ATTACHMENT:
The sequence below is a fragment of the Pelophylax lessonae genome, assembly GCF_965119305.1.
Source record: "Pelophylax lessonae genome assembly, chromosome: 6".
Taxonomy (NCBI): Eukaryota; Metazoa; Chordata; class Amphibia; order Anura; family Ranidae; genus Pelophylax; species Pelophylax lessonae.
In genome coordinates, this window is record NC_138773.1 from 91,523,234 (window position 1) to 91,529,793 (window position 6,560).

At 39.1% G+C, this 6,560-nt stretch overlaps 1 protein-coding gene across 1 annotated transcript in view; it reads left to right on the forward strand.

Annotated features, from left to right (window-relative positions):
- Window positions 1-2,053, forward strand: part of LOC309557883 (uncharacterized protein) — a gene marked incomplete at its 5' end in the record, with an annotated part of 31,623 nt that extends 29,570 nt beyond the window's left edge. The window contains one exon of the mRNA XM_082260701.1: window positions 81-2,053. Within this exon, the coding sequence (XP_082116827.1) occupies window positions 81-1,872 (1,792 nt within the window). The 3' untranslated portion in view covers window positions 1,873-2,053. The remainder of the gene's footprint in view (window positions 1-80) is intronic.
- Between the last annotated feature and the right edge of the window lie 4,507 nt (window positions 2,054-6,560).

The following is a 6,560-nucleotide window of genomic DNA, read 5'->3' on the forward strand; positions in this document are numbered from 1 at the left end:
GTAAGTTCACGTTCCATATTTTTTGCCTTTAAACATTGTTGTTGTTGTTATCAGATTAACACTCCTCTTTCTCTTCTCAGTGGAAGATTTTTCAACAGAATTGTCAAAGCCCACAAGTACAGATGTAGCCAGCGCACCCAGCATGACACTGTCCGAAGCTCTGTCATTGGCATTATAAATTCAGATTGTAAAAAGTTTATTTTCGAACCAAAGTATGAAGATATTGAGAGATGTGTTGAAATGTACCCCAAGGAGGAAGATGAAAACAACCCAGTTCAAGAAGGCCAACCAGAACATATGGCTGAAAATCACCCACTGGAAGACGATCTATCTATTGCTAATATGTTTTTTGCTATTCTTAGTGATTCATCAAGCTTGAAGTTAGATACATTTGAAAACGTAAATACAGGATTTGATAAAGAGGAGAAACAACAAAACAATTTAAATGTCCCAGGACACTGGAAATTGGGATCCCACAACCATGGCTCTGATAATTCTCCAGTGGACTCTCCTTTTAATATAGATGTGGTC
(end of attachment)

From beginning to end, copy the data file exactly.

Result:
The sequence below is a fragment of the Pelophylax lessonae genome, assembly GCF_965119305.1.
Source record: "Pelophylax lessonae genome assembly, chromosome: 6".
Taxonomy (NCBI): Eukaryota; Metazoa; Chordata; class Amphibia; order Anura; family Ranidae; genus Pelophylax; species Pelophylax lessonae.
In genome coordinates, this window is record NC_138773.1 from 91,523,234 (window position 1) to 91,529,793 (window position 6,560).

At 39.1% G+C, this 6,560-nt stretch overlaps 1 protein-coding gene across 1 annotated transcript in view; it reads left to right on the forward strand.

Annotated features, from left to right (window-relative positions):
- Window positions 1-2,053, forward strand: part of LOC309557883 (uncharacterized protein) — a gene marked incomplete at its 5' end in the record, with an annotated part of 31,623 nt that extends 29,570 nt beyond the window's left edge. The window contains one exon of the mRNA XM_082260701.1: window positions 81-2,053. Within this exon, the coding sequence (XP_082116827.1) occupies window positions 81-1,872 (1,792 nt within the window). The 3' untranslated portion in view covers window positions 1,873-2,053. The remainder of the gene's footprint in view (window positions 1-80) is intronic.
- Between the last annotated feature and the right edge of the window lie 4,507 nt (window positions 2,054-6,560).

The following is a 6,560-nucleotide window of genomic DNA, read 5'->3' on the forward strand; positions in this document are numbered from 1 at the left end:
GTAAGTTCACGTTCCATATTTTTTGCCTTTAAACATTGTTGTTGTTGTTATCAGATTAACACTCCTCTTTCTCTTCTCAGTGGAAGATTTTTCAACAGAATTGTCAAAGCCCACAAGTACAGATGTAGCCAGCGCACCCAGCATGACACTGTCCGAAGCTCTGTCATTGGCATTATAAATTCAGATTGTAAAAAGTTTATTTTCGAACCAAAGTATGAAGATATTGAGAGATGTGTTGAAATGTACCCCAAGGAGGAAGATGAAAACAACCCAGTTCAAGAAGGCCAACCAGAACATATGGCTGAAAATCACCCACTGGAAGACGATCTATCTATTGCTAATATGTTTTTTGCTATTCTTAGTGATTCATCAAGCTTGAAGTTAGATACATTTGAAAACGTAAATACAGGATTTGATAAAGAGGAGAAACAACAAAACAATTTAAATGTCCCAGGACACTGGAAATTGGGATCCCACAACCATGGCTCTGATAATTCTCCAGTGGACTCTCCTTTTAATATAGATGTGGTC